Socio-Economic Rights and Accountability Project (SERAP) has petitioned the United Nations (UN) Human Rights Council in Geneva over alleged repression of citizens by the Nigerian police.
SERAP deputy director Kolawole Oluwadare in the letter dated August 8, 2019, also accused the Nigeria Police of suppression of freedom of expression, attacks on human rights defenders and intimidation and harassment of Amnesty International in Nigeria.
The human rights group said it is urging the UN to “urgently convene a special session on Nigeria over arbitrary arrests and repression by police of ‘RevolutionNow’ protesters, organizers, journalists.”
“We have sent an open letter to all member and observer states of the UN Human Rights Council in Geneva,” SERAP said in a tweet.
BREAKING: We have sent an open letter to all member and observer states of the UN Human Rights Council in Geneva, urging them to urgently convene a special session on Nigeria over arbitrary arrests and repression by @PoliceNG of ‘RevolutionNow’ protesters, organizers, journalists
— SERAP (@SERAPNigeria) August 8, 2019
Operatives of the Department of Security Services (DSS) had on Saturday arrested Sahara Reporters publisher, Omoyele Sowore, at his Lagos residence for spearheading the #RevolutionNow protest in most Nigerian states planned for Monday, August 5.
Nigeria’s police inspector general Mohammed Adamu accused of Sowore, presidential candidate of African Action Congress (AAC) in the 2019 general election and the #RevolutionNow movement sponsors of using the protest to force a regime change in the country.
Despite Sowore’s detention, members of the movement at different states of Nigeria went ahead with the planned protest but were restrained by the presence of security operatives who arrested and detained journalists, and about 10 protesters at the scenes of protest in the country.
“There are serious violations of the rights of Nigerians to liberty, personal security, freedom of expression, peaceful assembly, association, and media freedom and a Special Session is urgently needed to help stem the attack on human rights and contribute to UN efforts to prevent further abuses including arbitrary detention and excessive use of force,” Oluwadare said in the letter.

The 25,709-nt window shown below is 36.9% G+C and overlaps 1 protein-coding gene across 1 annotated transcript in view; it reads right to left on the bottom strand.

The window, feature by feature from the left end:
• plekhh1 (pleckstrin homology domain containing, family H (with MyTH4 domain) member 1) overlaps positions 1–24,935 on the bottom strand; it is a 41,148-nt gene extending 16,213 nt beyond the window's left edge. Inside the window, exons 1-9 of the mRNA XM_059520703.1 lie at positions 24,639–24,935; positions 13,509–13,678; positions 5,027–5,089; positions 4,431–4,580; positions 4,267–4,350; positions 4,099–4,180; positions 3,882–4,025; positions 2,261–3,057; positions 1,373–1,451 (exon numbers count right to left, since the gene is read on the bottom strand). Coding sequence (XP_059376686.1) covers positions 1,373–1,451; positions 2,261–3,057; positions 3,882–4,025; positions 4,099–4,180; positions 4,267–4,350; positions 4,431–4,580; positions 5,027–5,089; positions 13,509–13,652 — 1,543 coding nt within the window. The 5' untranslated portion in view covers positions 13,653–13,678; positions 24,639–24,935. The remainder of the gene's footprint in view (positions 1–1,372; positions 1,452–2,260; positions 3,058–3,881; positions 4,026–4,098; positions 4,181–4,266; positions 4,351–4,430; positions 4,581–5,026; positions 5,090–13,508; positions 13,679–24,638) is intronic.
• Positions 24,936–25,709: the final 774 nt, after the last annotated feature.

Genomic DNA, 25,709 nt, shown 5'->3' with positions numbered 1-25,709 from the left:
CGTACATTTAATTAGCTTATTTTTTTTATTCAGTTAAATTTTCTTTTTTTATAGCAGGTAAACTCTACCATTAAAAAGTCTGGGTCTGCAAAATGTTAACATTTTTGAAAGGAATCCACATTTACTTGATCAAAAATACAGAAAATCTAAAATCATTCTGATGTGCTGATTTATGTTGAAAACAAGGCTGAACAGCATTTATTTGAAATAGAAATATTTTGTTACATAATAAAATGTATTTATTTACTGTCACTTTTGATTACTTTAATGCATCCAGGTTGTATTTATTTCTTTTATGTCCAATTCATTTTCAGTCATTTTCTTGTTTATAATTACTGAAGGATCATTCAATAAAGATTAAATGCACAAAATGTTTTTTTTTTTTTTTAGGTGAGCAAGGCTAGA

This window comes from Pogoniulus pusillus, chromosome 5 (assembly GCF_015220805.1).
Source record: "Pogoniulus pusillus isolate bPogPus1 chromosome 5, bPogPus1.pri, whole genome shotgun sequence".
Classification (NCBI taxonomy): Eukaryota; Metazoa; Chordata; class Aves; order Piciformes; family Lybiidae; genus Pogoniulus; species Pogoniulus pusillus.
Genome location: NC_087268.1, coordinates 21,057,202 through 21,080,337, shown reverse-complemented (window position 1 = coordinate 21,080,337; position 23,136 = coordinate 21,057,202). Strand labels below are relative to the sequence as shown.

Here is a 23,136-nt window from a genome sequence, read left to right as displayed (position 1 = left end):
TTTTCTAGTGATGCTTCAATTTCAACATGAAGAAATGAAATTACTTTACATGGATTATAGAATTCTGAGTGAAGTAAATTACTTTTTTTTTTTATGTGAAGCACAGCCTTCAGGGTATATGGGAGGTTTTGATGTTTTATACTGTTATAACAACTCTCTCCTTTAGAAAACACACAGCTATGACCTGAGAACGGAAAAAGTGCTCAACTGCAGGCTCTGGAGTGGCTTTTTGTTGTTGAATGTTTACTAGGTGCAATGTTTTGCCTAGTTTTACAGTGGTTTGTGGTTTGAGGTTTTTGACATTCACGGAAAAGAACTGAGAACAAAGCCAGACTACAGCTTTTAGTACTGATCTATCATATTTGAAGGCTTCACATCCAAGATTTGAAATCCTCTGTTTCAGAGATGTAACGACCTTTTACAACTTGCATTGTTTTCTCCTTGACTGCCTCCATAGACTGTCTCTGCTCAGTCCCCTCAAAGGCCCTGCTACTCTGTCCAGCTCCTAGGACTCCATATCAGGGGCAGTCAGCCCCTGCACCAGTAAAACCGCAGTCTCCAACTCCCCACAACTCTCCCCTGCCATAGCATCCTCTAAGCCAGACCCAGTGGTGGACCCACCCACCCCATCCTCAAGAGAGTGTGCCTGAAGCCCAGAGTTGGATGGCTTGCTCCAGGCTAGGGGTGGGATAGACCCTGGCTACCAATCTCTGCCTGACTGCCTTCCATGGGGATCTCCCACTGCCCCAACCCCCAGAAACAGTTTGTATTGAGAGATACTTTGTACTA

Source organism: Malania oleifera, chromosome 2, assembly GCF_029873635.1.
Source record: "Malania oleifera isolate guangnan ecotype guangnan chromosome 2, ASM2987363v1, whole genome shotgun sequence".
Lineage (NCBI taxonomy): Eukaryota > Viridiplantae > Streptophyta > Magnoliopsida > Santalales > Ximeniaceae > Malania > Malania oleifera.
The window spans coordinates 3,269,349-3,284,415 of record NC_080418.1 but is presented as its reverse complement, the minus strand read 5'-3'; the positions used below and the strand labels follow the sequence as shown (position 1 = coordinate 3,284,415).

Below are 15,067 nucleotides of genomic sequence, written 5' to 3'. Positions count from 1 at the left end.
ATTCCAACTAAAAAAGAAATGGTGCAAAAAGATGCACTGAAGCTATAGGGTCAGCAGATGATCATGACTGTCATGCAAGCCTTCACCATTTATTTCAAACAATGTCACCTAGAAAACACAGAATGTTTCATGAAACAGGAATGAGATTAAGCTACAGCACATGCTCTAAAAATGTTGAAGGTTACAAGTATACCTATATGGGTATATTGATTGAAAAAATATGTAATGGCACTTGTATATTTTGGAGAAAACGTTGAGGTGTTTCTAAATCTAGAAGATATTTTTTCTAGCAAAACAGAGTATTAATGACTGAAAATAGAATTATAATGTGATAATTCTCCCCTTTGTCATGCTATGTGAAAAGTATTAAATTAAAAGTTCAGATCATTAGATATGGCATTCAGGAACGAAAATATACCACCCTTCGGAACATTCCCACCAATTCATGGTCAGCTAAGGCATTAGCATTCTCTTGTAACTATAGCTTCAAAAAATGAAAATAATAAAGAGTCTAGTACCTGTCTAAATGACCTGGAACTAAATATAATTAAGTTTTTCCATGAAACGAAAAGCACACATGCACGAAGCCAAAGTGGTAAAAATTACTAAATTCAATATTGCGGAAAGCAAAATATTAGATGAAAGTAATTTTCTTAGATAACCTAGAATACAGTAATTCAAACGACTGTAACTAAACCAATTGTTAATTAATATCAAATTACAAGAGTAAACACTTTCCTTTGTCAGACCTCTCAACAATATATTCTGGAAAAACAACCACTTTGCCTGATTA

SERAP director said human rights have drastically deteriorated in Nigeria through authorities at the federal and state levels.
He asked the Human Rights Council to be consistent with its mandate to prevent human rights violations and respond promptly to human rights emergencies in Nigeria.
Oluwadare urged the Human Rights Council delegation to actively support the holding of a Special Session of the Human Rights Council without delay and adopt a resolution that ensures urgent attention to the situation with a view to ‘stemming the abuses and ending impunity’ in Nigeria.
He said failure to assume its responsibility and give voice to the victims in Nigeria, the perpetrators of impunity will continue to fuel further abuses.
Oluwdare urged the Council to tell Nigerian authorities to immediately and unconditionally release all those arbitrarily detained in and stop harassing citizens of the country.
“The Council should condemn in the strongest possible terms the attacks on ‘RevolutionNow’ protesters, journalists, and bloggers by the Nigerian authorities at both Federal and State levels, as well as the ongoing impunity enjoyed by perpetrators,” Oluwadare said.
“The Council should express its deep concern about the rapidly deteriorating human rights situation in Nigeria and the impact of the crisis on the Nigerian people, as well as about the targeted attacks on peaceful protesters, human rights defenders, journalists, and Amnesty International in Nigeria.”
“The Council should condemn in the strongest possible terms the attacks on ‘RevolutionNow’ protesters, journalists, and bloggers by the Nigerian authorities at both Federal and State levels, as well as the ongoing impunity enjoyed by perpetrators.”
“The Council should demand that the Nigerian authorities at both the Federal and State levels end these violations and abuses as a matter of critical and urgent priority, including by immediately halting repression of real or suspected opponents and critics, and by conducting thorough, impartial and independent investigations with a view to bringing those responsible to justice and providing victims with redress.”